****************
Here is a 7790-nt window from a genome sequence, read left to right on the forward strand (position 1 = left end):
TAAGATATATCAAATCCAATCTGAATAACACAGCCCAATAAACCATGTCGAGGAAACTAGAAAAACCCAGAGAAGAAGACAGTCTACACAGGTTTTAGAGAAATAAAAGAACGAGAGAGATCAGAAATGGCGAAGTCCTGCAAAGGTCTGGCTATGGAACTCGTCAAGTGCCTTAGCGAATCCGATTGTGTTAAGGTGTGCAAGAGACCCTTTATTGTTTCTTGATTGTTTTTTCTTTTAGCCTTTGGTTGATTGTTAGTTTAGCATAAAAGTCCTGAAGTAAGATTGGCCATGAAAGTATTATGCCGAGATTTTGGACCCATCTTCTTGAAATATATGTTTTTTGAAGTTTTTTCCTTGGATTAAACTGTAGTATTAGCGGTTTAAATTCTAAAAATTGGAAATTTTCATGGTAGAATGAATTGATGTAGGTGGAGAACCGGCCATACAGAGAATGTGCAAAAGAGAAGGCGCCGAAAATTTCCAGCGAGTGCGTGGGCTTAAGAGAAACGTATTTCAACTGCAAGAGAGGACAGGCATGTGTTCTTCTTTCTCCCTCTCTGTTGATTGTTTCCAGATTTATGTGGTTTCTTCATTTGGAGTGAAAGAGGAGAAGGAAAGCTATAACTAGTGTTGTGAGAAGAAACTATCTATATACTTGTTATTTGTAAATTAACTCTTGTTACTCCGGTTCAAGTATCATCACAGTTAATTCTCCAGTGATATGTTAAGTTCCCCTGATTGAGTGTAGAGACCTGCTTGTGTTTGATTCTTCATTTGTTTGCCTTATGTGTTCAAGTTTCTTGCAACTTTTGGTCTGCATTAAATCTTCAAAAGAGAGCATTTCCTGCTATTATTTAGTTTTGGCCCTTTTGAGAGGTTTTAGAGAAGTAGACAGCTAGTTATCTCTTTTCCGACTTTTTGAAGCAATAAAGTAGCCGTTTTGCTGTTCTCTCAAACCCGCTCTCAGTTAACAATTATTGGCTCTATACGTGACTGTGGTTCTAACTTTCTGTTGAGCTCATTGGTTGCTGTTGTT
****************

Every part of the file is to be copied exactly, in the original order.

Here is a 7790-nt window from a genome sequence, read left to right on the forward strand (position 1 = left end):
TAAGATATATCAAATCCAATCTGAATAACACAGCCCAATAAACCATGTCGAGGAAACTAGAAAAACCCAGAGAAGAAGACAGTCTACACAGGTTTTAGAGAAATAAAAGAACGAGAGAGATCAGAAATGGCGAAGTCCTGCAAAGGTCTGGCTATGGAACTCGTCAAGTGCCTTAGCGAATCCGATTGTGTTAAGGTGTGCAAGAGACCCTTTATTGTTTCTTGATTGTTTTTTCTTTTAGCCTTTGGTTGATTGTTAGTTTAGCATAAAAGTCCTGAAGTAAGATTGGCCATGAAAGTATTATGCCGAGATTTTGGACCCATCTTCTTGAAATATATGTTTTTTGAAGTTTTTTCCTTGGATTAAACTGTAGTATTAGCGGTTTAAATTCTAAAAATTGGAAATTTTCATGGTAGAATGAATTGATGTAGGTGGAGAACCGGCCATACAGAGAATGTGCAAAAGAGAAGGCGCCGAAAATTTCCAGCGAGTGCGTGGGCTTAAGAGAAACGTATTTCAACTGCAAGAGAGGACAGGCATGTGTTCTTCTTTCTCCCTCTCTGTTGATTGTTTCCAGATTTATGTGGTTTCTTCATTTGGAGTGAAAGAGGAGAAGGAAAGCTATAACTAGTGTTGTGAGAAGAAACTATCTATATACTTGTTATTTGTAAATTAACTCTTGTTACTCCGGTTCAAGTATCATCACAGTTAATTCTCCAGTGATATGTTAAGTTCCCCTGATTGAGTGTAGAGACCTGCTTGTGTTTGATTCTTCATTTGTTTGCCTTATGTGTTCAAGTTTCTTGCAACTTTTGGTCTGCATTAAATCTTCAAAAGAGAGCATTTCCTGCTATTATTTAGTTTTGGCCCTTTTGAGAGGTTTTAGAGAAGTAGACAGCTAGTTATCTCTTTTCCGACTTTTTGAAGCAATAAAGTAGCCGTTTTGCTGTTCTCTCAAACCCGCTCTCAGTTAACAATTATTGGCTCTATACGTGACTGTGGTTCTAACTTTCTGTTGAGCTCATTGGTTGCTGTTGTT